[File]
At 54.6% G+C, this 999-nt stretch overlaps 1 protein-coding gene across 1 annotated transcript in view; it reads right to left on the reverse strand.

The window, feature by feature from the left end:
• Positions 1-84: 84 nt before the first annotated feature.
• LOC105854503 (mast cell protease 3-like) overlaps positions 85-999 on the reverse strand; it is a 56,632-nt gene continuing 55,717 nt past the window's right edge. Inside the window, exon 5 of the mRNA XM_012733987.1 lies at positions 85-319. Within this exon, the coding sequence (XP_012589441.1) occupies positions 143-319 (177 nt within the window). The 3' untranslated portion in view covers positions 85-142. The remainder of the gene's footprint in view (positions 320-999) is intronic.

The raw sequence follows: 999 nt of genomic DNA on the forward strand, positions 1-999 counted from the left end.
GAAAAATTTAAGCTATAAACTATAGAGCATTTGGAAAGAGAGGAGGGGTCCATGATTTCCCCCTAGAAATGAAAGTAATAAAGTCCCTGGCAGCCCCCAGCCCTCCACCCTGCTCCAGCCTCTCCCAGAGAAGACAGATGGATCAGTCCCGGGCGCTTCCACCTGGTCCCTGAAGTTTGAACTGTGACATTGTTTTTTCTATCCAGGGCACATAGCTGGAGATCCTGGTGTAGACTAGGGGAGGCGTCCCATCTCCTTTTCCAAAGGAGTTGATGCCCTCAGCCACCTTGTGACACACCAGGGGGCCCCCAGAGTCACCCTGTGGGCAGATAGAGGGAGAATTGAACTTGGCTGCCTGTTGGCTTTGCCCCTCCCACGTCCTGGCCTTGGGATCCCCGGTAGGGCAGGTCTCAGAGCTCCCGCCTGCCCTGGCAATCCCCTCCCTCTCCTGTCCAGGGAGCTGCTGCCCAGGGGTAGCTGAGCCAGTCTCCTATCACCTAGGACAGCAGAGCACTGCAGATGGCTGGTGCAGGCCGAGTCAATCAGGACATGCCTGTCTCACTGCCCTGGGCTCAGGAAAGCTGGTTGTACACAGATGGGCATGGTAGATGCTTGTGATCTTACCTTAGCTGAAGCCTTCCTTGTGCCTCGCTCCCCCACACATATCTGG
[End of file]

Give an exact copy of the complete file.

At 54.6% G+C, this 999-nt stretch overlaps 1 protein-coding gene across 1 annotated transcript in view; it reads right to left on the reverse strand.

The window, feature by feature from the left end:
• Positions 1-84: 84 nt before the first annotated feature.
• LOC105854503 (mast cell protease 3-like) overlaps positions 85-999 on the reverse strand; it is a 56,632-nt gene continuing 55,717 nt past the window's right edge. Inside the window, exon 5 of the mRNA XM_012733987.1 lies at positions 85-319. Within this exon, the coding sequence (XP_012589441.1) occupies positions 143-319 (177 nt within the window). The 3' untranslated portion in view covers positions 85-142. The remainder of the gene's footprint in view (positions 320-999) is intronic.

The raw sequence follows: 999 nt of genomic DNA on the forward strand, positions 1-999 counted from the left end.
GAAAAATTTAAGCTATAAACTATAGAGCATTTGGAAAGAGAGGAGGGGTCCATGATTTCCCCCTAGAAATGAAAGTAATAAAGTCCCTGGCAGCCCCCAGCCCTCCACCCTGCTCCAGCCTCTCCCAGAGAAGACAGATGGATCAGTCCCGGGCGCTTCCACCTGGTCCCTGAAGTTTGAACTGTGACATTGTTTTTTCTATCCAGGGCACATAGCTGGAGATCCTGGTGTAGACTAGGGGAGGCGTCCCATCTCCTTTTCCAAAGGAGTTGATGCCCTCAGCCACCTTGTGACACACCAGGGGGCCCCCAGAGTCACCCTGTGGGCAGATAGAGGGAGAATTGAACTTGGCTGCCTGTTGGCTTTGCCCCTCCCACGTCCTGGCCTTGGGATCCCCGGTAGGGCAGGTCTCAGAGCTCCCGCCTGCCCTGGCAATCCCCTCCCTCTCCTGTCCAGGGAGCTGCTGCCCAGGGGTAGCTGAGCCAGTCTCCTATCACCTAGGACAGCAGAGCACTGCAGATGGCTGGTGCAGGCCGAGTCAATCAGGACATGCCTGTCTCACTGCCCTGGGCTCAGGAAAGCTGGTTGTACACAGATGGGCATGGTAGATGCTTGTGATCTTACCTTAGCTGAAGCCTTCCTTGTGCCTCGCTCCCCCACACATATCTGG